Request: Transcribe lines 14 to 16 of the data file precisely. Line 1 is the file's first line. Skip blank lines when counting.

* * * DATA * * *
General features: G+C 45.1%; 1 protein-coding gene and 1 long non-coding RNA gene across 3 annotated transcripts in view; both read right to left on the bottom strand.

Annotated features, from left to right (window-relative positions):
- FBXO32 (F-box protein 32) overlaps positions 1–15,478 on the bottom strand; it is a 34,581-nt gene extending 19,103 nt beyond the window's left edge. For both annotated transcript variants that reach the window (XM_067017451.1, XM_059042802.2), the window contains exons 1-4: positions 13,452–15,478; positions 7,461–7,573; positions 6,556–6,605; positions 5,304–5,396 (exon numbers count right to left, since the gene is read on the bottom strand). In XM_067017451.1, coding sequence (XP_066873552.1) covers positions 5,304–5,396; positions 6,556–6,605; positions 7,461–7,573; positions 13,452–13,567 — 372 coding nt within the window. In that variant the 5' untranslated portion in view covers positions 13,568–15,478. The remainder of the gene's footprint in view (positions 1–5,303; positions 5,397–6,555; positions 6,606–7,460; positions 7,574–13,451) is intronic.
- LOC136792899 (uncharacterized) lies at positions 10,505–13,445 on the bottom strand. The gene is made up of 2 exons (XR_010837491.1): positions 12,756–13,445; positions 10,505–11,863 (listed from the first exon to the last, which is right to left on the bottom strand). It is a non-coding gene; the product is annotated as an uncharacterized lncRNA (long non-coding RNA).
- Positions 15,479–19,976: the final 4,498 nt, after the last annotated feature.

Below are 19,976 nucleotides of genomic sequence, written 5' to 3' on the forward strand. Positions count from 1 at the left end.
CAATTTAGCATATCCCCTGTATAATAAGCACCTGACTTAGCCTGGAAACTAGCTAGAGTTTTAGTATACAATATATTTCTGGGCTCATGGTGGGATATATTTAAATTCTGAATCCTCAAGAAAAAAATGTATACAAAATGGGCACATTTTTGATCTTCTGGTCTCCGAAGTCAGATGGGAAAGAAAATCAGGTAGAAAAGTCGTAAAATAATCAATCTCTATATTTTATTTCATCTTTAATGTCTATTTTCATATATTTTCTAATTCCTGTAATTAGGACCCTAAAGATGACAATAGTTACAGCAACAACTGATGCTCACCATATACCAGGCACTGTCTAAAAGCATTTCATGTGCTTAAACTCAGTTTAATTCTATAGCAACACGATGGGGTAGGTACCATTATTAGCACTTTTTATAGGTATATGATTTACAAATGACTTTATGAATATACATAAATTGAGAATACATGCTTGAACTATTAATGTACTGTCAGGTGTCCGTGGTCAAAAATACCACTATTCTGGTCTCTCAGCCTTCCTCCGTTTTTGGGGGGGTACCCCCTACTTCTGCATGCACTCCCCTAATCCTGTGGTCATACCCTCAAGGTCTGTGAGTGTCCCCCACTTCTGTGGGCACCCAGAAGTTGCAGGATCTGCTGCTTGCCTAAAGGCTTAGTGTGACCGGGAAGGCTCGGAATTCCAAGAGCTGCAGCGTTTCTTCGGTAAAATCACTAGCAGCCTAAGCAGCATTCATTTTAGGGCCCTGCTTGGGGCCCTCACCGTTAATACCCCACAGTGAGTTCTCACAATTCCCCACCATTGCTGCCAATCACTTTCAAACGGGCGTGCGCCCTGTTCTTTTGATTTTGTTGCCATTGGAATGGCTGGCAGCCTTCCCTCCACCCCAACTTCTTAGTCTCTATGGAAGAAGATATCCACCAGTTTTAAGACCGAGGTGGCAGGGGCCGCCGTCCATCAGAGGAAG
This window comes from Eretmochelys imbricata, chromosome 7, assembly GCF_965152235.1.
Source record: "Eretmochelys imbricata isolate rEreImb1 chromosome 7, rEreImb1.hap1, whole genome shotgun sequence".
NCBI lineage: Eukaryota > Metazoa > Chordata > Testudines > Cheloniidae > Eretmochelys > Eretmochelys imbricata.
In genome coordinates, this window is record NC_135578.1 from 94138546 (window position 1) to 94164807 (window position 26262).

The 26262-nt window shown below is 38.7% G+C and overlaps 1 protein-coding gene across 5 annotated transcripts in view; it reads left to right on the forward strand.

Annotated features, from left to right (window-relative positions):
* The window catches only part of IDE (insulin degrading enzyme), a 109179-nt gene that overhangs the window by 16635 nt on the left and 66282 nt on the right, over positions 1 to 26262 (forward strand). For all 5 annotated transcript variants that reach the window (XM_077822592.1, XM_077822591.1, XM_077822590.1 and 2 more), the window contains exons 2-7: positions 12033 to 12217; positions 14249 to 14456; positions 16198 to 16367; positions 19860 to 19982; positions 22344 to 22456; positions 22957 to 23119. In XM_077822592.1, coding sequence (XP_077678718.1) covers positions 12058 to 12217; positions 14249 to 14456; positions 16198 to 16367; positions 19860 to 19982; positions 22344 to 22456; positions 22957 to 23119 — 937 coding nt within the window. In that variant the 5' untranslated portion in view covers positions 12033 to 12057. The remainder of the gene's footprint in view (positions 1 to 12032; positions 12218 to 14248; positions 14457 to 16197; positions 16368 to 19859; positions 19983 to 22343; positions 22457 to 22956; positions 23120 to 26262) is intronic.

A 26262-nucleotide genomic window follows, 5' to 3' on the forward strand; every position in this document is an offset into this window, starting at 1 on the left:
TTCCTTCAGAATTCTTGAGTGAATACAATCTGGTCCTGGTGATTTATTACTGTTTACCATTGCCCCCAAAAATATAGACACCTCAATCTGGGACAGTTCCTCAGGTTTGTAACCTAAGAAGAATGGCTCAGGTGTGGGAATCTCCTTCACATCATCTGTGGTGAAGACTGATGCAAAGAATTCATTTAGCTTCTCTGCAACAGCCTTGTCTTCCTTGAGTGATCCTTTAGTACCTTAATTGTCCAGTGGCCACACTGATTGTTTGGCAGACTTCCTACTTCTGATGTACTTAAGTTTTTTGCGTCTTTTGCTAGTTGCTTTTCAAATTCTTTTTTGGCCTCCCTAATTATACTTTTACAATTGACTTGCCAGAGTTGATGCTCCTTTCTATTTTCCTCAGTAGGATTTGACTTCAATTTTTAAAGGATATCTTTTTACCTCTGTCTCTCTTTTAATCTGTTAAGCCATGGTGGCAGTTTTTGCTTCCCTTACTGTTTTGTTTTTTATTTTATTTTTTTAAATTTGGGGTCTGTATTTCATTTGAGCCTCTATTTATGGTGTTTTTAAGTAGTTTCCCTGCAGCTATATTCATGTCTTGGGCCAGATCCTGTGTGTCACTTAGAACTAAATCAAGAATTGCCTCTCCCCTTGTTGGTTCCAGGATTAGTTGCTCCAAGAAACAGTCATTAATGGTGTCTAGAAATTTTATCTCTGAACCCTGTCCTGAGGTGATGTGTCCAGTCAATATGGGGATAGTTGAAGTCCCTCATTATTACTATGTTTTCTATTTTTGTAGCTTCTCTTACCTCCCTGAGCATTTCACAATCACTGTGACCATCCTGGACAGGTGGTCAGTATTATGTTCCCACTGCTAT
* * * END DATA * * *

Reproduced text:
* The window catches only part of IDE (insulin degrading enzyme), a 109179-nt gene that overhangs the window by 16635 nt on the left and 66282 nt on the right, over positions 1 to 26262 (forward strand). For all 5 annotated transcript variants that reach the window (XM_077822592.1, XM_077822591.1, XM_077822590.1 and 2 more), the window contains exons 2-7: positions 12033 to 12217; positions 14249 to 14456; positions 16198 to 16367; positions 19860 to 19982; positions 22344 to 22456; positions 22957 to 23119. In XM_077822592.1, coding sequence (XP_077678718.1) covers positions 12058 to 12217; positions 14249 to 14456; positions 16198 to 16367; positions 19860 to 19982; positions 22344 to 22456; positions 22957 to 23119 — 937 coding nt within the window. In that variant the 5' untranslated portion in view covers positions 12033 to 12057. The remainder of the gene's footprint in view (positions 1 to 12032; positions 12218 to 14248; positions 14457 to 16197; positions 16368 to 19859; positions 19983 to 22343; positions 22457 to 22956; positions 23120 to 26262) is intronic.

A 26262-nucleotide genomic window follows, 5' to 3' on the forward strand; every position in this document is an offset into this window, starting at 1 on the left:
TTCCTTCAGAATTCTTGAGTGAATACAATCTGGTCCTGGTGATTTATTACTGTTTACCATTGCCCCCAAAAATATAGACACCTCAATCTGGGACAGTTCCTCAGGTTTGTAACCTAAGAAGAATGGCTCAGGTGTGGGAATCTCCTTCACATCATCTGTGGTGAAGACTGATGCAAAGAATTCATTTAGCTTCTCTGCAACAGCCTTGTCTTCCTTGAGTGATCCTTTAGTACCTTAATTGTCCAGTGGCCACACTGATTGTTTGGCAGACTTCCTACTTCTGATGTACTTAAGTTTTTTGCGTCTTTTGCTAGTTGCTTTTCAAATTCTTTTTTGGCCTCCCTAATTATACTTTTACAATTGACTTGCCAGAGTTGATGCTCCTTTCTATTTTCCTCAGTAGGATTTGACTTCAATTTTTAAAGGATATCTTTTTACCTCTGTCTCTCTTTTAATCTGTTAAGCCATGGTGGCAGTTTTTGCTTCCCTTACTGTTTTGTTTTTTATTTTATTTTTTTAAATTTGGGGTCTGTATTTCATTTGAGCCTCTATTTATGGTGTTTTTAAGTAGTTTCCCTGCAGCTATATTCATGTCTTGGGCCAGATCCTGTGTGTCACTTAGAACTAAATCAAGAATTGCCTCTCCCCTTGTTGGTTCCAGGATTAGTTGCTCCAAGAAACAGTCATTAATGGTGTCTAGAAATTTTATCTCTGAACCCTGTCCTGAGGTGATGTGTCCAGTCAATATGGGGATAGTTGAAGTCCCTCATTATTACTATGTTTTCTATTTTTGTAGCTTCTCTTACCTCCCTGAGCATTTCACAATCACTGTGACCATCCTGGACAGGTGGTCAGTATTATGTTCCCACTGCTAT